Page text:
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IMF chief names deputies

CHRISTINE Lagarde, the new head of the International Monetary Fund, has named a US official as her chief deputy and, in a move that reflects China's rising influence, added a Chinese official to the ranks of her senior advisers.

CHRISTINE Lagarde, the new head of the International Monetary Fund, has named a US official as her chief deputy and, in a move that reflects China's rising influence, added a Chinese official to the ranks of her senior advisers.

David Lipton, a White House economic adviser, will become the fund's senior deputy managing director in September, after the previously announced retirement of John Lipsky.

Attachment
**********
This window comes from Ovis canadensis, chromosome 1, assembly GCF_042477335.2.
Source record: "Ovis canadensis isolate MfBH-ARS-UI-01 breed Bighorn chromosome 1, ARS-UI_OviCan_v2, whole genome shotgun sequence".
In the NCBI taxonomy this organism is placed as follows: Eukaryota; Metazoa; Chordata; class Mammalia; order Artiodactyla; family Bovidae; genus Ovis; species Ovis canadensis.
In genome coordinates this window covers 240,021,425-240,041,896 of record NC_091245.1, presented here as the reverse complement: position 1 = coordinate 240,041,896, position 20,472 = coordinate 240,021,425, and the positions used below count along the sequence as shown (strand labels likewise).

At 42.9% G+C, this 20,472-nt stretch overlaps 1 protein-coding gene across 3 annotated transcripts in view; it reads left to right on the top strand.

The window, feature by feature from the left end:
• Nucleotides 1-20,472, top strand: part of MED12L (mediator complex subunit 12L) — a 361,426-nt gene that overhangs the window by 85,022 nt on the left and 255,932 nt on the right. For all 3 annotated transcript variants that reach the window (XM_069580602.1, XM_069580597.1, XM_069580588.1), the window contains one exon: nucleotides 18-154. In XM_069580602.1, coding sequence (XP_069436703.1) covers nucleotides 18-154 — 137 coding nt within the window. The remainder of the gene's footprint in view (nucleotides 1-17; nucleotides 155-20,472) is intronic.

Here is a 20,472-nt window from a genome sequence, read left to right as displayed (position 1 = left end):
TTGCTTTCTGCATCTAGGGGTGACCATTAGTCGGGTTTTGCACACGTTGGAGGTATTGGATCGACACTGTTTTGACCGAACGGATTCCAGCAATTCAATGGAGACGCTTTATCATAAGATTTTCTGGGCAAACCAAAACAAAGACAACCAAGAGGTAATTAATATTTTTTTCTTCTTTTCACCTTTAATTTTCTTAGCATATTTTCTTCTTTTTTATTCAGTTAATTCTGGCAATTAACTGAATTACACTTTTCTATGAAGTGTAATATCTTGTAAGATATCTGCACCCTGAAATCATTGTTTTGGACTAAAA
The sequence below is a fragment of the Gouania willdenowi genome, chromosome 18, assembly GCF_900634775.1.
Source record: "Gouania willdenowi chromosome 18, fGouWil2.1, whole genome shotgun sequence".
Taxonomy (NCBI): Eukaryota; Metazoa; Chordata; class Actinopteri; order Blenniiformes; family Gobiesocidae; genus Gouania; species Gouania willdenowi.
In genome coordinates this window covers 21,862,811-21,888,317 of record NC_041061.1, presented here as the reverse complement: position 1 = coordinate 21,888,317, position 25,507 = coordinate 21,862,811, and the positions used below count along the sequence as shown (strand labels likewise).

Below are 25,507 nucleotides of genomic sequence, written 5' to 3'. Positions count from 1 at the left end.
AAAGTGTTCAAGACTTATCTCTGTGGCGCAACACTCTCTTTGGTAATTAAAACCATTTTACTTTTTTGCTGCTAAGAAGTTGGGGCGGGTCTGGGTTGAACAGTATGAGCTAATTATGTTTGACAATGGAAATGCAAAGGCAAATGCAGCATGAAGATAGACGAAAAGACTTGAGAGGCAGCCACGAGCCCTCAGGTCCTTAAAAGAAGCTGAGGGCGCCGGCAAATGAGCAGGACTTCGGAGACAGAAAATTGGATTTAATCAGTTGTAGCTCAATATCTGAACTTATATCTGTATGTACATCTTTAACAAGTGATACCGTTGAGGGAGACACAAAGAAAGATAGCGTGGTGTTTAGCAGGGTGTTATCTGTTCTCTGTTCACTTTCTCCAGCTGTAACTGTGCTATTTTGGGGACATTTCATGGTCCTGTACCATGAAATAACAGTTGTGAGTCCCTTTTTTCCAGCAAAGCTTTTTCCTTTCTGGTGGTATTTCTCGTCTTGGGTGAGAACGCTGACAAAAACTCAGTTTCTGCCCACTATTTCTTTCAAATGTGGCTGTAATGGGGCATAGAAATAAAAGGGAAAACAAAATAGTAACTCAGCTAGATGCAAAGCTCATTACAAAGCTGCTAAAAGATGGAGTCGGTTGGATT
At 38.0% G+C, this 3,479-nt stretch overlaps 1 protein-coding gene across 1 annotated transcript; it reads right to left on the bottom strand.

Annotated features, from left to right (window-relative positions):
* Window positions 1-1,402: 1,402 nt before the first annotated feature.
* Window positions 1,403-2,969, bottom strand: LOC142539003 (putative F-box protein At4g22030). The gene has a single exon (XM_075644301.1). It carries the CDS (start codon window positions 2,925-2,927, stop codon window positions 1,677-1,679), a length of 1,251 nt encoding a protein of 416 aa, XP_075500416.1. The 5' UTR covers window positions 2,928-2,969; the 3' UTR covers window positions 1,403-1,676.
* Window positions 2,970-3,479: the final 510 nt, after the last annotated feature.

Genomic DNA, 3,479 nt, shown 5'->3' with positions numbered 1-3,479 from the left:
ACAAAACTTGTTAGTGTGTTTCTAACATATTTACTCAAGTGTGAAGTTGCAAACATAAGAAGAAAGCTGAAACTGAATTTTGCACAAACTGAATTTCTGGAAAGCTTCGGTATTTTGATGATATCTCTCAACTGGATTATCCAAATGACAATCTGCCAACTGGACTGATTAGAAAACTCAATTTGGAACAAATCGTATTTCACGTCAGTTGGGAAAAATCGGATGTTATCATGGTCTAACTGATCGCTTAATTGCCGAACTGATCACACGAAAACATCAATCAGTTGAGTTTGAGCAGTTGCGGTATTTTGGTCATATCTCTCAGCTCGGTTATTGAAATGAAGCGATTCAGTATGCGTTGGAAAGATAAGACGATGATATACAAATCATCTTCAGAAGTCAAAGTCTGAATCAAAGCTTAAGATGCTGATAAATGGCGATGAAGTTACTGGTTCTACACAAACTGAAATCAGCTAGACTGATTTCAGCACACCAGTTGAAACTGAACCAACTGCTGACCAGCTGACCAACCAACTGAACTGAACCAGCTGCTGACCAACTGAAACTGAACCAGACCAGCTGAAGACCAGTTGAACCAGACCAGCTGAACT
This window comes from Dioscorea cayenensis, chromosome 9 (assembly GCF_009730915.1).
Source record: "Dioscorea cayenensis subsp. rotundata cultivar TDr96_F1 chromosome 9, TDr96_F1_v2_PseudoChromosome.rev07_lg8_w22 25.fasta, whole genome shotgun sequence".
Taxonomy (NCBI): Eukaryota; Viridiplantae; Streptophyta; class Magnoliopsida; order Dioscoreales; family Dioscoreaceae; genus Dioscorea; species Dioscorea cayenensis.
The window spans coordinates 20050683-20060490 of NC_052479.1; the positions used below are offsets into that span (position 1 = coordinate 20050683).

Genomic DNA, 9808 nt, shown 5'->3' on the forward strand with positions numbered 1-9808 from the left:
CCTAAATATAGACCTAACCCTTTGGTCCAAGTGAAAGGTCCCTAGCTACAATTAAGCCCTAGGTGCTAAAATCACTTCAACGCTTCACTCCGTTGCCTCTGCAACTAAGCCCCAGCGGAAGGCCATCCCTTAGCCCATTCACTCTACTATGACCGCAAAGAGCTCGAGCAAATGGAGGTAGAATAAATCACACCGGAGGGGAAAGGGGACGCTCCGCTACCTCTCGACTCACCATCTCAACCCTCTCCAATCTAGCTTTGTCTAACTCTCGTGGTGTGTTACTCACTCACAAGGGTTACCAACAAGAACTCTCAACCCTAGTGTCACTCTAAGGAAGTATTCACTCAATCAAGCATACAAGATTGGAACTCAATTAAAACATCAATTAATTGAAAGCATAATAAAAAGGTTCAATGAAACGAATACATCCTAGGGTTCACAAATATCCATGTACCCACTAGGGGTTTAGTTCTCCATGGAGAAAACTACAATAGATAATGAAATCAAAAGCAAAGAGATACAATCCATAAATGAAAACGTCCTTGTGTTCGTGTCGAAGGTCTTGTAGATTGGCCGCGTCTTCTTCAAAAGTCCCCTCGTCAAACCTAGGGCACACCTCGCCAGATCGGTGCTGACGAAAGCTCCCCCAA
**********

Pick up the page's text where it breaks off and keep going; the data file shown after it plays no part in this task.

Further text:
The US, which owns a controlling share of the fund, maintained its historic insistence that an American should fill the post, just as a European has always headed it.

But Ms Lagarde also bowed to the future by naming a Chinese economist, Zhu Min, to a newly created position as the fourth deputy managing director.

Mr Zhu's elevation follows a campaign promise by Ms Lagarde to increase the role of China and other emerging economies in managing the fund. The other two deputy directors, who will remain in place, come from Egypt and Japan.

"These appointments are part of a grand bargain that allowed Europe to retain its hold on the top job," said Eswar Prasad, a professor of trade policy at Cornell University who worked at the fund for 17 years. "This may be one of the few instances where the three largest economic powers China, Europe and the US found their short-term interests closely aligned."


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